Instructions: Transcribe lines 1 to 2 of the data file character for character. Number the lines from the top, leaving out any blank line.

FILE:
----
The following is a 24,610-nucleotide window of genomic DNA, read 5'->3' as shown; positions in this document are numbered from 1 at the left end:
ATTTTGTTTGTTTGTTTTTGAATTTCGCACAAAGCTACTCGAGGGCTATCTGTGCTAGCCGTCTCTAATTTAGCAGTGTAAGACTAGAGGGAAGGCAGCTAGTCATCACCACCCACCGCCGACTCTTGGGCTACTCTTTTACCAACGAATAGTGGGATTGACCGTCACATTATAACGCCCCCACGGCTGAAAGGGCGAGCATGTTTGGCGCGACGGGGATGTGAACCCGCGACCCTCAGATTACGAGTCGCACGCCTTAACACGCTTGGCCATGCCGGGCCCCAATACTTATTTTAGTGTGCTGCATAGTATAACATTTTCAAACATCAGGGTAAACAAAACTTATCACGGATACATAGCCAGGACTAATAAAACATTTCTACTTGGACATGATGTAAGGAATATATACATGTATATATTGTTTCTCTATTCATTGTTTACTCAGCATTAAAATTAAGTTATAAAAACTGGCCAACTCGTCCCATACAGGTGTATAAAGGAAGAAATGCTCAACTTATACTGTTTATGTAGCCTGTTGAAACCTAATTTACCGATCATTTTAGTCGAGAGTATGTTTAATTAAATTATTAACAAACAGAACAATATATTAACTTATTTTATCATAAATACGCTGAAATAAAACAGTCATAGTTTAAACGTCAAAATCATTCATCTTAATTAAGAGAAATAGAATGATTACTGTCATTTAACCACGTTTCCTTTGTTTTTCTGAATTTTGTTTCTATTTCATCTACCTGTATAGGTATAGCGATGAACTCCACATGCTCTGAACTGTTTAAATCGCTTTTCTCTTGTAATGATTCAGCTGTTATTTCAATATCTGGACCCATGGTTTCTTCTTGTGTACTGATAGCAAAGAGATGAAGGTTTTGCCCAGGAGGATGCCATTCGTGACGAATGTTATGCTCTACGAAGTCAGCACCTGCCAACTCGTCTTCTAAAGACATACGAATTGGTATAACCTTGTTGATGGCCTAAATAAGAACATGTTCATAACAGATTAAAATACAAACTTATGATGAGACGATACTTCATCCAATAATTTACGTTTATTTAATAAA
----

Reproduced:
The following is a 24,610-nucleotide window of genomic DNA, read 5'->3' as shown; positions in this document are numbered from 1 at the left end:
ATTTTGTTTGTTTGTTTTTGAATTTCGCACAAAGCTACTCGAGGGCTATCTGTGCTAGCCGTCTCTAATTTAGCAGTGTAAGACTAGAGGGAAGGCAGCTAGTCATCACCACCCACCGCCGACTCTTGGGCTACTCTTTTACCAACGAATAGTGGGATTGACCGTCACATTATAACGCCCCCACGGCTGAAAGGGCGAGCATGTTTGGCGCGACGGGGATGTGAACCCGCGACCCTCAGATTACGAGTCGCACGCCTTAACACGCTTGGCCATGCCGGGCCCCAATACTTATTTTAGTGTGCTGCATAGTATAACATTTTCAAACATCAGGGTAAACAAAACTTATCACGGATACATAGCCAGGACTAATAAAACATTTCTACTTGGACATGATGTAAGGAATATATACATGTATATATTGTTTCTCTATTCATTGTTTACTCAGCATTAAAATTAAGTTATAAAAACTGGCCAACTCGTCCCATACAGGTGTATAAAGGAAGAAATGCTCAACTTATACTGTTTATGTAGCCTGTTGAAACCTAATTTACCGATCATTTTAGTCGAGAGTATGTTTAATTAAATTATTAACAAACAGAACAATATATTAACTTATTTTATCATAAATACGCTGAAATAAAACAGTCATAGTTTAAACGTCAAAATCATTCATCTTAATTAAGAGAAATAGAATGATTACTGTCATTTAACCACGTTTCCTTTGTTTTTCTGAATTTTGTTTCTATTTCATCTACCTGTATAGGTATAGCGATGAACTCCACATGCTCTGAACTGTTTAAATCGCTTTTCTCTTGTAATGATTCAGCTGTTATTTCAATATCTGGACCCATGGTTTCTTCTTGTGTACTGATAGCAAAGAGATGAAGGTTTTGCCCAGGAGGATGCCATTCGTGACGAATGTTATGCTCTACGAAGTCAGCACCTGCCAACTCGTCTTCTAAAGACATACGAATTGGTATAACCTTGTTGATGGCCTAAATAAGAACATGTTCATAACAGATTAAAATACAAACTTATGATGAGACGATACTTCATCCAATAATTTACGTTTATTTAATAAA